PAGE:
She Was Cured With the Utmost Rapidity
Mark’s favorite word, “straightway,” which he uses 27 times in his gospel, is in most cases related to Christ’s rapid cures. How swift He was in His relief for the suffering! As at creation, so in His miracles of healing, “He spake and it was done.” Spiritual parallels of His instantaneous power can be seen in the conversions of Matthew, Paul and the dying thief. Many of us, too, can testify to the fact that He can transform character in a moment of time. The term Jesus used in addressing the nameless sufferer suggests that she was still young, though wasted and faded by her malady which made her look older than she was. But the nature of her disease and the age of the one afflicted made no difference to Him in healing the sick and saving the lost. As Jesus passed by the withered fingers of the woman brushed the border of Christ’s sacred dress, and all at once her thin body felt the painless health of her girlhood return. A strength she had not known for 12 years renewed her being, and she knew that Christ had made her whole.
She Acknowledged Receipt of the Benefit Bestowed
As soon as the woman touched Christ’s garment, He felt that “virtue had gone out of Him,” and turned about and said, “Who touched me?” The disciples mildly rebuked Jesus by saying, “Thou seest the multitude thronging thee, and sayest thou, Who touched me?” Perhaps her touch had been unnoticed by the eyes of those around, and she must have been one of many who touched the Master that day as he proceeded on His errand of love, but a touch of faith could not be hidden from Him. Quickly the Physician saw the patient, and trembling with self-consciousness but too glad and grateful to falter, she confessed to her touch of His robe. “She told him all the truth.” She experienced that open confession is good for the soul. What a glow of gratitude her countenance must have had, as she publicly stated that her burden for twelve years had rolled away!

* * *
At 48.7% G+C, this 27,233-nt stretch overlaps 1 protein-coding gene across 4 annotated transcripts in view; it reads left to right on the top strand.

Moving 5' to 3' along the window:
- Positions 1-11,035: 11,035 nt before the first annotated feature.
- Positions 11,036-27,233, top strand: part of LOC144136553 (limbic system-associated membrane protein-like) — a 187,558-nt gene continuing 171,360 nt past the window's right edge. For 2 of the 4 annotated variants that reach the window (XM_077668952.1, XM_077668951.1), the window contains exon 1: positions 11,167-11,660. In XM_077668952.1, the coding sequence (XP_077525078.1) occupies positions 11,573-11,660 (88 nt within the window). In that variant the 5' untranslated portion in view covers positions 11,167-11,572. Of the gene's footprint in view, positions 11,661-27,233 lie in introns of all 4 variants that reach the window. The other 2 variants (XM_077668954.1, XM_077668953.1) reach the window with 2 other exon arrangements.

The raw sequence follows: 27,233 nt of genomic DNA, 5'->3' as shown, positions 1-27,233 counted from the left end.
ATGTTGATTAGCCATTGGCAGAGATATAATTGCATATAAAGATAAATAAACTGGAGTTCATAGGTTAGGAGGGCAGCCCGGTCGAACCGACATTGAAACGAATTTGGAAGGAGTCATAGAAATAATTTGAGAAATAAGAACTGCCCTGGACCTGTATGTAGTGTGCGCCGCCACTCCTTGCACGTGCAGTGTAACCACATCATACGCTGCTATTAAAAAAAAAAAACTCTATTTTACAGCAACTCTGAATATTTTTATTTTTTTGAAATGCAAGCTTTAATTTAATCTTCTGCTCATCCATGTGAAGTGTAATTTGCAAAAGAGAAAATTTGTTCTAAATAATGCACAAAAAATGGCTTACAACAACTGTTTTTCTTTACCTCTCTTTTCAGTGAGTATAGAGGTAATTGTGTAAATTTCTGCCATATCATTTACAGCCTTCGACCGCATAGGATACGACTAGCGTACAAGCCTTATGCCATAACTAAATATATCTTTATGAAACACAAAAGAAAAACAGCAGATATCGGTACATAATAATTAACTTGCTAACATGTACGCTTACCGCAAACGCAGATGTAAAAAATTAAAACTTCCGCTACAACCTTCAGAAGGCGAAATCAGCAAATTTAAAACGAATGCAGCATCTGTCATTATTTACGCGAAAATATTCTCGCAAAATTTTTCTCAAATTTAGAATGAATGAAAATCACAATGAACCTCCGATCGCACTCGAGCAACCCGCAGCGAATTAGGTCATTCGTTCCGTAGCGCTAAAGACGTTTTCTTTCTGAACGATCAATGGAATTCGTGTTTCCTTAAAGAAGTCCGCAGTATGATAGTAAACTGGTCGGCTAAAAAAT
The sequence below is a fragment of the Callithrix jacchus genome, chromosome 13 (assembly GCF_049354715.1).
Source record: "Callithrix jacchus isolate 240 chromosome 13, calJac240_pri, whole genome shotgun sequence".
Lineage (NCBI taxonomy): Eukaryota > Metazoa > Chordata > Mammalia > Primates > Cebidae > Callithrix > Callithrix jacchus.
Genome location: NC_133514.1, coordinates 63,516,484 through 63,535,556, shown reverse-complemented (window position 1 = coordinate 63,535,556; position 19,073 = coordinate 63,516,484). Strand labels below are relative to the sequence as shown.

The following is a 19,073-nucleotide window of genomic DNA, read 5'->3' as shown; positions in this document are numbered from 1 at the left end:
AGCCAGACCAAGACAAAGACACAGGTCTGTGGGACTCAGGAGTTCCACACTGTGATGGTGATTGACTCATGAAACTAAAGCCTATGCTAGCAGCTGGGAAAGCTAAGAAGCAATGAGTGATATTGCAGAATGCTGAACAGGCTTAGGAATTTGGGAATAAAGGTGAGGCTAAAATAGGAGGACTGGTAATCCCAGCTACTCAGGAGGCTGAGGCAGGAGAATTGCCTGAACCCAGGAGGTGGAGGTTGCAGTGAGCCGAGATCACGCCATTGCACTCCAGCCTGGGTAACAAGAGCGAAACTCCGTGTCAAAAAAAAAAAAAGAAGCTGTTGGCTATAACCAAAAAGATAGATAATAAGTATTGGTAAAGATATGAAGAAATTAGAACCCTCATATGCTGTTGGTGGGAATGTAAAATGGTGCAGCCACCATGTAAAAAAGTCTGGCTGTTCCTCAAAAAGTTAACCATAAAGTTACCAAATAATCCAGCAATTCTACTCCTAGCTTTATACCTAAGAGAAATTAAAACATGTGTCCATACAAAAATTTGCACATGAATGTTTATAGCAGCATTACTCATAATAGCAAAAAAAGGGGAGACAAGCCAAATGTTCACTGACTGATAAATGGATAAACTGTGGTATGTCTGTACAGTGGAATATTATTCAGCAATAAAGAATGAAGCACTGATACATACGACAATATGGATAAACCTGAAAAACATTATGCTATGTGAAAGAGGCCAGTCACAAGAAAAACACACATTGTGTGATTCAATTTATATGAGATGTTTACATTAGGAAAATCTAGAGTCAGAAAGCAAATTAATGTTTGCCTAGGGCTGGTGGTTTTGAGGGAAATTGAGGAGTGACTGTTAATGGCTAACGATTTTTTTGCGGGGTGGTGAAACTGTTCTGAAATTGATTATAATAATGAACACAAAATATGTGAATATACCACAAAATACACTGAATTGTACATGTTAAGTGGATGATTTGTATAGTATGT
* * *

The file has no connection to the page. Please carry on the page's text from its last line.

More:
She Was Commended for Her Faith
The crowd who listened to her confession also heard the Saviour’s benediction, “Daughter, be of good comfort; thy faith hath saved thee; go in peace.” As a true daughter of Abraham (Luke 13:16), her faith is crowned by the Master. Hers was not faith without a touch, or a touch without faith. Believing, she appropriated and was healed. “Daughter,” was an endearing term for Jesus to use. Some tender insight of His own must have prompted Him to use it. As Theron Brown puts it so beautifully—
The restored sufferer would never forget the friendly benignity that assailed her with one indulgent epithet or the sympathy in that endearing term by which the Messiah of Israel recognized her as His own.... She cherished her debt to the Man of Galilee.
She Has a Place in Legend
It is said that this woman who was healed of her plague walked with Jesus as He went to His cross, and that seeing His blood and sweat, she drew out her handkerchief and wiped His brow. Later on, as she reverently caressed the piece of linen, she found the image of the blood-stained face of Jesus imprinted on it. Face cloths for the Roman catacombs alleged to hold the impress of His features were called Veronicas. About a.d. 320, Eusebius, Bishop of Caesarea and a dependable historian records that when he visited Caesarea Philippi, he heard that the woman healed of her issue of blood out of gratitude for her cure had erected two brazen figures at the gate of her house, one representing a woman bending on her knee in supplication—the other, fashioned in the likeness of Jesus, holding out His hand to help her. The figure had a double cloak of brass. Eusebius adds this explicit statement as to these figures, “They were in existence even in our day and we saw them with our own eyes when we stayed in the city.” The well-known Sankey gospel hymn recalls and applies the story of the nameless woman whom Jesus healed—
She only touched the hem of His garment,
As to His side she stole,
Amid the crowd that gathered around Him,
And straightway she was whole.
It is encouraging to know that His saving power this very hour can give new life to all who by faith take hold of His skirt (Zechariah 8:23).
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Gill's Exposition of the Entire Bible
And behold a woman which was diseased..... This affair happened in the streets of
(x) Ib. Issure Bia, c. 6. sect. 7, 8. & in Misn. Nidda, c. 4. sect. 7.